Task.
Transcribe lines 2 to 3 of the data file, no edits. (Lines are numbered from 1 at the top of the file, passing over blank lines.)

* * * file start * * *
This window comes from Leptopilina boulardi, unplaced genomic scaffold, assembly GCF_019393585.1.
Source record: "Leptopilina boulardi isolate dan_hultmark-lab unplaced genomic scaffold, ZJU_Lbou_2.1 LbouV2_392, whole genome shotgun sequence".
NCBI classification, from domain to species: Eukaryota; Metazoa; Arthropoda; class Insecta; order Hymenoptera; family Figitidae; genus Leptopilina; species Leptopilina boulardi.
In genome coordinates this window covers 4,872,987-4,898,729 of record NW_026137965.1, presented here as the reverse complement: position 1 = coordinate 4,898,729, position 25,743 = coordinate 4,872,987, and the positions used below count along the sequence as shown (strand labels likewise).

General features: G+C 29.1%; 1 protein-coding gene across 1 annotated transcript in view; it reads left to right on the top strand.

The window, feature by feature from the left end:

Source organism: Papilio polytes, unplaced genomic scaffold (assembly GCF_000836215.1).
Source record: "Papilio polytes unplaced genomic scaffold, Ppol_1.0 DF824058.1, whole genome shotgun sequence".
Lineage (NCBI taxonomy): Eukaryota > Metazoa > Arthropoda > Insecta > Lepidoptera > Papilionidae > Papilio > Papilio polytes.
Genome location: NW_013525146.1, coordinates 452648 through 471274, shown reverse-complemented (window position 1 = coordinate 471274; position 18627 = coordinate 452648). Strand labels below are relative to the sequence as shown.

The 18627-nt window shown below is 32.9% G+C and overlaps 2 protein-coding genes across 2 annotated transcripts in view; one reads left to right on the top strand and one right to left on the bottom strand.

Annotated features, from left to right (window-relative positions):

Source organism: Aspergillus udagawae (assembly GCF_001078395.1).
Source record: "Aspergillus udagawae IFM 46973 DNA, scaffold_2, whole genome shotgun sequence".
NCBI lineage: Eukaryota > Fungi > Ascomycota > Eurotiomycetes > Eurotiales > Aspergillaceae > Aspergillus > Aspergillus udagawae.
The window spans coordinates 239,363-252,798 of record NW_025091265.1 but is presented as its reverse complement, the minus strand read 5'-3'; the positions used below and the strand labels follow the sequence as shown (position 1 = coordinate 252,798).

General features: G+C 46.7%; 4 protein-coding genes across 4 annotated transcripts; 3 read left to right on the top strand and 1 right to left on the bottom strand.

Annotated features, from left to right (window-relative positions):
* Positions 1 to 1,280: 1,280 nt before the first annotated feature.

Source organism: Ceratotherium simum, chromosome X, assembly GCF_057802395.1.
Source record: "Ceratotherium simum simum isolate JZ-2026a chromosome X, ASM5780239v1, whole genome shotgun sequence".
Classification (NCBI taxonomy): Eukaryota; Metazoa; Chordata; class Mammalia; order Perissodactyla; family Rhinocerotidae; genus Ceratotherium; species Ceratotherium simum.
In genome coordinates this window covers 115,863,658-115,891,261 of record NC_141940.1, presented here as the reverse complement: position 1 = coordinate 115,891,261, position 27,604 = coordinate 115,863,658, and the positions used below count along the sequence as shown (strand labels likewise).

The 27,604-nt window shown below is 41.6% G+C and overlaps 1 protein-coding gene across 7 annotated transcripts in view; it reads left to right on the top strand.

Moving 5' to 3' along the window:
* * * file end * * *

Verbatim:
Source record: "Leptopilina boulardi isolate dan_hultmark-lab unplaced genomic scaffold, ZJU_Lbou_2.1 LbouV2_392, whole genome shotgun sequence".
NCBI classification, from domain to species: Eukaryota; Metazoa; Arthropoda; class Insecta; order Hymenoptera; family Figitidae; genus Leptopilina; species Leptopilina boulardi.